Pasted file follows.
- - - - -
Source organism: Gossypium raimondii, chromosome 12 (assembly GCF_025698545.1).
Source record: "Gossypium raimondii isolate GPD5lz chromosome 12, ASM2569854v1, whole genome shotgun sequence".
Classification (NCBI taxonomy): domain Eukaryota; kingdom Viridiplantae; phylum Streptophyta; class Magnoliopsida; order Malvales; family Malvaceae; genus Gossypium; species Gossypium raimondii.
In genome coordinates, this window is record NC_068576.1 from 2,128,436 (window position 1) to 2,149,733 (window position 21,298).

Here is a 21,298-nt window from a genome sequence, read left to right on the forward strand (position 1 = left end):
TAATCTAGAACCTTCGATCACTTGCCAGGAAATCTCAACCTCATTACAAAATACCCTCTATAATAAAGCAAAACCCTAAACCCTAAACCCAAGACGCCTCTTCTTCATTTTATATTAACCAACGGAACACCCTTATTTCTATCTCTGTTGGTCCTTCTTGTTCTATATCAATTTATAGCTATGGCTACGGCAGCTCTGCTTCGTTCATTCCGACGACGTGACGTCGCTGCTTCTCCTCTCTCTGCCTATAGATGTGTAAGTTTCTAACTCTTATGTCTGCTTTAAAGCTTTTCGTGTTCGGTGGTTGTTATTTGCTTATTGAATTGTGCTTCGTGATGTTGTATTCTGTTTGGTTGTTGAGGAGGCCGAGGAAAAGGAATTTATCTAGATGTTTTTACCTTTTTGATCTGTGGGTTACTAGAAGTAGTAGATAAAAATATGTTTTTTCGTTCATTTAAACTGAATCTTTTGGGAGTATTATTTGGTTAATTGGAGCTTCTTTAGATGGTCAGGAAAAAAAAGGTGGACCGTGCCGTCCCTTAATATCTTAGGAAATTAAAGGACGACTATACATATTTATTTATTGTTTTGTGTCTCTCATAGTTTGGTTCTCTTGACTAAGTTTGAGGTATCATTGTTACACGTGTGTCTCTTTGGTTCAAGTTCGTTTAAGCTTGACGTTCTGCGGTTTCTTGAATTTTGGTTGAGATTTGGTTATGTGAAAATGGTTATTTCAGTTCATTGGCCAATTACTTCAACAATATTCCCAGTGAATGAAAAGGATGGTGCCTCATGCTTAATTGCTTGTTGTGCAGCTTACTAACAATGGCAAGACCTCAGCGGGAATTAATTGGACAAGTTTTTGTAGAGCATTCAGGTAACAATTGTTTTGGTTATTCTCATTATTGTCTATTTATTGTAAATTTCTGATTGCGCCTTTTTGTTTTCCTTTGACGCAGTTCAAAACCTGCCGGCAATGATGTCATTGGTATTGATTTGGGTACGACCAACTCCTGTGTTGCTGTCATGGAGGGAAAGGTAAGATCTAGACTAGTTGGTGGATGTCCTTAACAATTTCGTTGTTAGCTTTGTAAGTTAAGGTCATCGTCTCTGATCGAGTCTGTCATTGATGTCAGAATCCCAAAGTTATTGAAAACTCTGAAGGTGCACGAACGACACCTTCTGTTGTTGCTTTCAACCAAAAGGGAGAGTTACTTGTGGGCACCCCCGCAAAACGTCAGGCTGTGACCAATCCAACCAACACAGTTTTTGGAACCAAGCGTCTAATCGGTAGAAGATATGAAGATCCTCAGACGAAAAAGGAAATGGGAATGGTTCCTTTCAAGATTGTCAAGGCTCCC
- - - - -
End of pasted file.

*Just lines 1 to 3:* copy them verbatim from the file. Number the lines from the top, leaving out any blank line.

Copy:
Source organism: Gossypium raimondii, chromosome 12 (assembly GCF_025698545.1).
Source record: "Gossypium raimondii isolate GPD5lz chromosome 12, ASM2569854v1, whole genome shotgun sequence".
Classification (NCBI taxonomy): domain Eukaryota; kingdom Viridiplantae; phylum Streptophyta; class Magnoliopsida; order Malvales; family Malvaceae; genus Gossypium; species Gossypium raimondii.